Illustration courtesy of the Pioneer Log Archives

Omicron variant prompts new safety protocols on campus  

Due to the new Omicron variant, Lewis & Clark held the first three weeks of the Spring 2022 semester completely online. Now, the college is back to in-person instruction and focused on navigating the highly contagious variant in different ways. 

“As of this week, all classes have returned to in-person instruction, and we return to the guidelines for accommodations and absences already in place from last semester,” Dean of the College of Arts and Sciences Bruce Suttmeier said via email. 

According to Suttmeier, LC intends to balance their commitment to in-person education and ensuring the safest campus environment possible. 

In order to help combat the Omicron variant, LC consulted the Associated Student Body (ASB), members of faculty and the Office of Health Promotion and Wellness  about possible COVID-19 management solutions. The protocols also function to address any sub-variants that might emerge in the future.

“It’s kind of an awkward situation when we’re going from zoom to in person, and I just want to clarify that COVID will be treated as it was last semester,” Associate Dean of Students for Health and Wellness John Hancock said.

Last year, LC tested students through the effluent dorm testing and the random campus tests. 

This semester, asymptomatic students that have been exposed will be able to get a free test from the Office of Health Promotion and Wellness, per Hancock. Only symptomatic students should get tested through the Health Center.

On Jan. 14, President Joe Biden announced that the federal government would be providing every household with free antigen tests. Hancock hopes that eventually, everyone will be able to procure them. According to Hancock, students who are unable to apply for the program because LC’s address is a business address can consult the college about how to access the free federal testing. 

ASB also has a fund for testing that LC does not cover. Student Resources Coordinator Orion Whitcher ’24, said that the Student Resources Committee’s funds help subsidize the test of costing that students can often be burdened with.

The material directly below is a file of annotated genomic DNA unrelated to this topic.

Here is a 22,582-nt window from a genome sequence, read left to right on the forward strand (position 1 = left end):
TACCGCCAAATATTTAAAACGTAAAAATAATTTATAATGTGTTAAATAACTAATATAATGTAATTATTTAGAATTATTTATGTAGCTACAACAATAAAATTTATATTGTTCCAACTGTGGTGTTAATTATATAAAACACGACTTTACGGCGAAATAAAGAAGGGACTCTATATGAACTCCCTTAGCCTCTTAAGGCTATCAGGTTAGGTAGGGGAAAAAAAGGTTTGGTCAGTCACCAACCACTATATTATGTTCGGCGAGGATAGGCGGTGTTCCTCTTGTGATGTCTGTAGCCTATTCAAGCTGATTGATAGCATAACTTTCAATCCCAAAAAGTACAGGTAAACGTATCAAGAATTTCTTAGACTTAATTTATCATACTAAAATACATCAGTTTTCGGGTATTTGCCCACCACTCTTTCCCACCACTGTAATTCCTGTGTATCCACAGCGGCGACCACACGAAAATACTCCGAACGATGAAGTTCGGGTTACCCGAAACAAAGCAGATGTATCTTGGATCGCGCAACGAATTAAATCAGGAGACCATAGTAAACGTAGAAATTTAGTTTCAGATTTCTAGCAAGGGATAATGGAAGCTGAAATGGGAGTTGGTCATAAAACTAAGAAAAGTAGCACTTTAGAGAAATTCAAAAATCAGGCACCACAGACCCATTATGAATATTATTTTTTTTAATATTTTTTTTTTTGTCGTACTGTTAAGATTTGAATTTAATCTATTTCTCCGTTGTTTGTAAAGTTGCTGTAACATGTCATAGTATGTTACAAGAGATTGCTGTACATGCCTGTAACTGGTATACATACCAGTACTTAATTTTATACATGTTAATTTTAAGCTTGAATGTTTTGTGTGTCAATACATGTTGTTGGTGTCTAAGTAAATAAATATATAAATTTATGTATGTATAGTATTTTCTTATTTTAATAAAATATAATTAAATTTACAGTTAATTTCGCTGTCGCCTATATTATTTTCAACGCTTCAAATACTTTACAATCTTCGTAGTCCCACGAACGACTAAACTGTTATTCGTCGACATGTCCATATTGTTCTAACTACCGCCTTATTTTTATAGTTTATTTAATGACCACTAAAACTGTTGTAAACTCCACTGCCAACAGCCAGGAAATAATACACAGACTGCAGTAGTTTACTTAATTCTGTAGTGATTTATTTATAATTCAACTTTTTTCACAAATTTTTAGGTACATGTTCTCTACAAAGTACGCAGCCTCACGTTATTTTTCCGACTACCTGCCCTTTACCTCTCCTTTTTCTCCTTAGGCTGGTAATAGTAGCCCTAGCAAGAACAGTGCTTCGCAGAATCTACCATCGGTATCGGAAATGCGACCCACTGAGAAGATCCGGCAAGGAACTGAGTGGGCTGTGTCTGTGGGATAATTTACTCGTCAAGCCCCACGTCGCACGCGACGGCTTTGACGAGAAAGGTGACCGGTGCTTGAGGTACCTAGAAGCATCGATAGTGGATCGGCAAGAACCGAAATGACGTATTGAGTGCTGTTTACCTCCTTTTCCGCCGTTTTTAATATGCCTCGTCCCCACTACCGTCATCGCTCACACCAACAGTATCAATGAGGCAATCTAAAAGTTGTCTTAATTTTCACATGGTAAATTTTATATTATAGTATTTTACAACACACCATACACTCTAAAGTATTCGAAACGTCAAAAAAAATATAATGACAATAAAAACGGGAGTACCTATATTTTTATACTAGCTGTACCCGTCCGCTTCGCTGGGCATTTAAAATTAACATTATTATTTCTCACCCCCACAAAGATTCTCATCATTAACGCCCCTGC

In addition to these changes, the college is now requiring the use of KN95 or higher quality masks on campus. However, many students have unknowingly bought counterfeit masks, and some students may not have the financial resources to purchase large quantities of KN95 masks. 

“For people who don’t have financial resources, then all they have to do is email the COVID email account, and my staff has access to stashes of masks, and we will be sure that students get some masks and then students can re-supply when they need them,” Hancock said. 

Hancock also mentioned that if some people have concerns with masks being too small or too big for their faces, the Office of Health Promotion and Wellness staff can assist them in looking for masks that fit properly. 

In terms of dining, Fields Dining Hall will be open for both in-person dining service, with proper masking etiquette, and grab-and-go dining. In-person dining will remain open, despite the ongoing Templeton Center remodel.  

Within the resident halls, there will no longer be designated COVID restrooms for residential students with COVID-19. Residents may also resume having off-campus overnight guests. 

All COVID-19 related questions and inquiries should be directed to Email

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